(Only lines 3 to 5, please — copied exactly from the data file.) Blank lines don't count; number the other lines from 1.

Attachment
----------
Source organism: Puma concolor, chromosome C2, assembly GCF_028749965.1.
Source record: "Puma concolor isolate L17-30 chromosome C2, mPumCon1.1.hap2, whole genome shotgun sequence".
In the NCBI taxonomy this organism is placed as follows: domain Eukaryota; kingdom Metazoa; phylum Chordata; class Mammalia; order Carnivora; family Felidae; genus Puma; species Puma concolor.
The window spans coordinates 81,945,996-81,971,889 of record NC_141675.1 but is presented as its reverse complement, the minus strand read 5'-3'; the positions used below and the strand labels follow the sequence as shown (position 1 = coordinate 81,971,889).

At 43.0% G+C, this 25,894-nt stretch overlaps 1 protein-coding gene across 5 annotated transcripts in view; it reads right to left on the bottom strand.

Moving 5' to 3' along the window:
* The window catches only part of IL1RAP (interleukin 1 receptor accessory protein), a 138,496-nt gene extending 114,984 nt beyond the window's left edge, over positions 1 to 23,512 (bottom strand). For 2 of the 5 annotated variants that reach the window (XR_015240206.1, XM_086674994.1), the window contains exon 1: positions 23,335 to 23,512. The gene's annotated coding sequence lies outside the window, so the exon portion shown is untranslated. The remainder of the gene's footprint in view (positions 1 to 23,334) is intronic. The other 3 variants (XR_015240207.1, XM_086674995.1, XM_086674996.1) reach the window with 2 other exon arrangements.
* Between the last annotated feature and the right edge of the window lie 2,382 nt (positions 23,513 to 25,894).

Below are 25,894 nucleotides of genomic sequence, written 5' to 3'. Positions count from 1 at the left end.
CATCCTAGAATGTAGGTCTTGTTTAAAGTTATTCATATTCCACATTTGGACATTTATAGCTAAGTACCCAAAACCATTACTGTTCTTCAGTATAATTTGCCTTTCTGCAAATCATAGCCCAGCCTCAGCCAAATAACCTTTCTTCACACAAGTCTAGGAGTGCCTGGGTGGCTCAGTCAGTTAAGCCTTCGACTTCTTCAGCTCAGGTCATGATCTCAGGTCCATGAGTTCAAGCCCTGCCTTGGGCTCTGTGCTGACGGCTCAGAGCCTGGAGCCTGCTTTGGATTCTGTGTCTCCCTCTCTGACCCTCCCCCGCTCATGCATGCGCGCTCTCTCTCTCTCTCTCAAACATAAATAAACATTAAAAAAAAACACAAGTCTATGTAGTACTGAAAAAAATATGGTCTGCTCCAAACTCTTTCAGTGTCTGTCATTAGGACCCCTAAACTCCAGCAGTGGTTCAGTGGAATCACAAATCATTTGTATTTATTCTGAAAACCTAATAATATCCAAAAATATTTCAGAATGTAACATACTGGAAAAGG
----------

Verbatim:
In the NCBI taxonomy this organism is placed as follows: domain Eukaryota; kingdom Metazoa; phylum Chordata; class Mammalia; order Carnivora; family Felidae; genus Puma; species Puma concolor.
The window spans coordinates 81,945,996-81,971,889 of record NC_141675.1 but is presented as its reverse complement, the minus strand read 5'-3'; the positions used below and the strand labels follow the sequence as shown (position 1 = coordinate 81,971,889).

At 43.0% G+C, this 25,894-nt stretch overlaps 1 protein-coding gene across 5 annotated transcripts in view; it reads right to left on the bottom strand.